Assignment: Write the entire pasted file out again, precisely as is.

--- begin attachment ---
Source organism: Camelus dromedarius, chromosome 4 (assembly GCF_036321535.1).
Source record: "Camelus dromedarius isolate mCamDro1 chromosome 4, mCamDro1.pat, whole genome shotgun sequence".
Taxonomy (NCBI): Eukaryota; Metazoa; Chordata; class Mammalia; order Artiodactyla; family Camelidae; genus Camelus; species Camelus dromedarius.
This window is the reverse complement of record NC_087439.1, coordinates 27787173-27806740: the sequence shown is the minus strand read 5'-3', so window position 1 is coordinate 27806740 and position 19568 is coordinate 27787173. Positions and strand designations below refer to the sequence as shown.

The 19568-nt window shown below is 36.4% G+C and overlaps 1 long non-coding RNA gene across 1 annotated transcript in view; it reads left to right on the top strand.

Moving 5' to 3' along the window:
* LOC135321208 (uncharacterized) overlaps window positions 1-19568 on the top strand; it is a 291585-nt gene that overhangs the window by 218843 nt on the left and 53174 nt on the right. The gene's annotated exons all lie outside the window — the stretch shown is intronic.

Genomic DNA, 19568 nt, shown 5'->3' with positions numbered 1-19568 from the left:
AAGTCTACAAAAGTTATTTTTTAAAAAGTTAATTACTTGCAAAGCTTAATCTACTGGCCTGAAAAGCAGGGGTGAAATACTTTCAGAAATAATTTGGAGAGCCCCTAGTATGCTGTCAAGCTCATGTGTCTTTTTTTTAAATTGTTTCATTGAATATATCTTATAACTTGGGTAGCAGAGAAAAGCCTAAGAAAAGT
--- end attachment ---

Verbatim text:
Source organism: Camelus dromedarius, chromosome 4 (assembly GCF_036321535.1).
Source record: "Camelus dromedarius isolate mCamDro1 chromosome 4, mCamDro1.pat, whole genome shotgun sequence".
Taxonomy (NCBI): Eukaryota; Metazoa; Chordata; class Mammalia; order Artiodactyla; family Camelidae; genus Camelus; species Camelus dromedarius.
This window is the reverse complement of record NC_087439.1, coordinates 27787173-27806740: the sequence shown is the minus strand read 5'-3', so window position 1 is coordinate 27806740 and position 19568 is coordinate 27787173. Positions and strand designations below refer to the sequence as shown.

The 19568-nt window shown below is 36.4% G+C and overlaps 1 long non-coding RNA gene across 1 annotated transcript in view; it reads left to right on the top strand.

Moving 5' to 3' along the window:
* LOC135321208 (uncharacterized) overlaps window positions 1-19568 on the top strand; it is a 291585-nt gene that overhangs the window by 218843 nt on the left and 53174 nt on the right. The gene's annotated exons all lie outside the window — the stretch shown is intronic.

Genomic DNA, 19568 nt, shown 5'->3' with positions numbered 1-19568 from the left:
AAGTCTACAAAAGTTATTTTTTAAAAAGTTAATTACTTGCAAAGCTTAATCTACTGGCCTGAAAAGCAGGGGTGAAATACTTTCAGAAATAATTTGGAGAGCCCCTAGTATGCTGTCAAGCTCATGTGTCTTTTTTTTAAATTGTTTCATTGAATATATCTTATAACTTGGGTAGCAGAGAAAAGCCTAAGAAAAGT